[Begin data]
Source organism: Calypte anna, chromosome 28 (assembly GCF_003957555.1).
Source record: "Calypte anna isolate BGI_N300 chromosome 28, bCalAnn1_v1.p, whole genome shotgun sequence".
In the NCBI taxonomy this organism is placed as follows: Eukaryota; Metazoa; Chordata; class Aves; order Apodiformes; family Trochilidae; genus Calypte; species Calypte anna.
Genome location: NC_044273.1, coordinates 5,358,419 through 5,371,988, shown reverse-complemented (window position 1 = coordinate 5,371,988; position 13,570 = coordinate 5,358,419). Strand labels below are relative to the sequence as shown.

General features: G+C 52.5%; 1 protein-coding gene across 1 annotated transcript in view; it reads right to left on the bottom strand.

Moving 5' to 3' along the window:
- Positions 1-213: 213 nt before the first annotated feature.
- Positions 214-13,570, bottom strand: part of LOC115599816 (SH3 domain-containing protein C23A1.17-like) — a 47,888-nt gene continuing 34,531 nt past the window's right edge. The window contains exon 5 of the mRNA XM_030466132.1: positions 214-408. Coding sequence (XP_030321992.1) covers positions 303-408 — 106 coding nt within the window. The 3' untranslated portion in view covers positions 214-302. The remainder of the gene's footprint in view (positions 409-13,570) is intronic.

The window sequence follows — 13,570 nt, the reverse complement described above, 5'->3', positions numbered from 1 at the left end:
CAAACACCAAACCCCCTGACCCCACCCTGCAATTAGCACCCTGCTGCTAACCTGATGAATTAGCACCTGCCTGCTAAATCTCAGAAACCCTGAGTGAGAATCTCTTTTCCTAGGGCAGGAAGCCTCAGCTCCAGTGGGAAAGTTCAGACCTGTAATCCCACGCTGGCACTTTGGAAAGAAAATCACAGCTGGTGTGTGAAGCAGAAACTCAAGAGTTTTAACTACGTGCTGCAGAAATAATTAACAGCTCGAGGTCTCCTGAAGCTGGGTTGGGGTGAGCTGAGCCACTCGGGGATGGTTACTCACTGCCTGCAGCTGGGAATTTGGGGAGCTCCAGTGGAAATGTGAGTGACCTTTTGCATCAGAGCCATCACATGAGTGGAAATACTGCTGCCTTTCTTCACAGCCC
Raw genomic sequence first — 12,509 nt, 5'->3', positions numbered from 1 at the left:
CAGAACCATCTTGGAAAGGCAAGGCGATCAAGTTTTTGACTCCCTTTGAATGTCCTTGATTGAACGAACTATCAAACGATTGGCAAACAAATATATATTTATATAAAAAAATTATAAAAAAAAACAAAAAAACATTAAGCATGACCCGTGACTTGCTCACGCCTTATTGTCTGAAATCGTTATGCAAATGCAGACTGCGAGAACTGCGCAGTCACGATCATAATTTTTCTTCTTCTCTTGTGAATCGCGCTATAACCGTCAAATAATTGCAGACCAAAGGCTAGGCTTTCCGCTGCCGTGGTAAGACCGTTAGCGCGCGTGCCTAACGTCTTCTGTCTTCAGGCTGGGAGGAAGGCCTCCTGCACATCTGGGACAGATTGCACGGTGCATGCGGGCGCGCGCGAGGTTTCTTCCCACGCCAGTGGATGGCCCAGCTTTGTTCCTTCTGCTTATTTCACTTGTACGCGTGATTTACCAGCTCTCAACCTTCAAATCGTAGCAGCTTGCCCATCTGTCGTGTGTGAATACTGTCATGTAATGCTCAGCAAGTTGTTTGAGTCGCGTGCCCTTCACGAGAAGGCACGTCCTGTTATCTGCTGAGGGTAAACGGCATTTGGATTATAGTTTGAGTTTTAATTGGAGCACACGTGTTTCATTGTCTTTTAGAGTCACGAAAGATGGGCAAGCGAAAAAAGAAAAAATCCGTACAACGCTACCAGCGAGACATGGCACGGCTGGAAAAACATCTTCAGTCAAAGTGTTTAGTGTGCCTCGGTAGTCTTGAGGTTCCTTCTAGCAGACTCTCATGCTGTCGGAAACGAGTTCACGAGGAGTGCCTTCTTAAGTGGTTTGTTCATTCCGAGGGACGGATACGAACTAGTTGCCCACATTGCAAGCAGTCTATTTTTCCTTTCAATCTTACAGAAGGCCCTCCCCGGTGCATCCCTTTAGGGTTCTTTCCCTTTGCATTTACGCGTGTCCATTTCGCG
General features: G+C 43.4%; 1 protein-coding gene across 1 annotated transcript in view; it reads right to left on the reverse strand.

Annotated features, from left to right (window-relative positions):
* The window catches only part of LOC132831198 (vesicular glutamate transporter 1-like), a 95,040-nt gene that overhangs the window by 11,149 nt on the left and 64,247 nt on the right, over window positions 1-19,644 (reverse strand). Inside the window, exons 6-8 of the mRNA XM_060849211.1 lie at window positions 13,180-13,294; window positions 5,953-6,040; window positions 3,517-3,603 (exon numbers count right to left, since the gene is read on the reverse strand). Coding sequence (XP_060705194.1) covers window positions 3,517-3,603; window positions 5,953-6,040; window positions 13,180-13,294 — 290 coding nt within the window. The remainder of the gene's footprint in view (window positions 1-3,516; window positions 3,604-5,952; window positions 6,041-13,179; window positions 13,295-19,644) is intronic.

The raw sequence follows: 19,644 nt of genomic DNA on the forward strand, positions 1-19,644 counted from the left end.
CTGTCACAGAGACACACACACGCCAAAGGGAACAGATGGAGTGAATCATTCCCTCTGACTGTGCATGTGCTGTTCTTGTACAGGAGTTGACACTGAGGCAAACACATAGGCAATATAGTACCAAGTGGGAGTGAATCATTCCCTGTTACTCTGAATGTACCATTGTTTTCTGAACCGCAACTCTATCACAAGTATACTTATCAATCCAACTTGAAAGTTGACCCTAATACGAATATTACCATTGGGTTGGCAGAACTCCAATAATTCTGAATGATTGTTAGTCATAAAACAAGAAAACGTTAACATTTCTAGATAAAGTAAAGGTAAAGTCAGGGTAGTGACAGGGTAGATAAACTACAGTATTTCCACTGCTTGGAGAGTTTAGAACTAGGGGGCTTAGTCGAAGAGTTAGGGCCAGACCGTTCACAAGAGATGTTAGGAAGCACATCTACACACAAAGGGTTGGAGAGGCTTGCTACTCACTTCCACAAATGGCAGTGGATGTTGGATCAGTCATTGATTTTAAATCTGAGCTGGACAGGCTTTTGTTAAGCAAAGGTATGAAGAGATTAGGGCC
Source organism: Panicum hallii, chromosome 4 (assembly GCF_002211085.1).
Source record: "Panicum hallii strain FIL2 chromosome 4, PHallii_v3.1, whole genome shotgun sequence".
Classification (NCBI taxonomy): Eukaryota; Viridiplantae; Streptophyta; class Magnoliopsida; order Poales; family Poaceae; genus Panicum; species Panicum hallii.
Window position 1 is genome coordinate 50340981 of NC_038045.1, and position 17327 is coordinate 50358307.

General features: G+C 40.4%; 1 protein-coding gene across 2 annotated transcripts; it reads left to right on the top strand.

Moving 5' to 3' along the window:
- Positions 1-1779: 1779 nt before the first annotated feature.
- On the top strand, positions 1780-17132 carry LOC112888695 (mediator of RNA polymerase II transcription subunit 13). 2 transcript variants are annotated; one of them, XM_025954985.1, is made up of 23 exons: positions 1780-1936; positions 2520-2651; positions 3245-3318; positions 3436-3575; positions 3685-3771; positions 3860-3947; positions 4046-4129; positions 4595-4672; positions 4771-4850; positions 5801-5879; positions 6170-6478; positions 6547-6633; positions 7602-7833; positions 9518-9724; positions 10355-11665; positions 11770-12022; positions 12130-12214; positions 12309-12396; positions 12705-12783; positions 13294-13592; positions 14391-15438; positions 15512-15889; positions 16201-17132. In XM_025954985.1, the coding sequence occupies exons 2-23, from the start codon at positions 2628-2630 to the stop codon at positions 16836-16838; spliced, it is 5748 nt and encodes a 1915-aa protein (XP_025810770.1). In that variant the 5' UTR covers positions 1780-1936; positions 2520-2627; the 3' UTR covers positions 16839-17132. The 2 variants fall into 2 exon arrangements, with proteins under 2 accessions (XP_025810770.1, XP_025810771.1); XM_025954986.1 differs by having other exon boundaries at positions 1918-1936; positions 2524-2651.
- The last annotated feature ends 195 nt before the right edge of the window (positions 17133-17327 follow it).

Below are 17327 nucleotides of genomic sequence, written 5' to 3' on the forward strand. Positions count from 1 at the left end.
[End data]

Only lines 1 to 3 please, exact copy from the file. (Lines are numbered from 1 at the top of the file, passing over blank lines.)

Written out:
Source organism: Calypte anna, chromosome 28 (assembly GCF_003957555.1).
Source record: "Calypte anna isolate BGI_N300 chromosome 28, bCalAnn1_v1.p, whole genome shotgun sequence".
In the NCBI taxonomy this organism is placed as follows: Eukaryota; Metazoa; Chordata; class Aves; order Apodiformes; family Trochilidae; genus Calypte; species Calypte anna.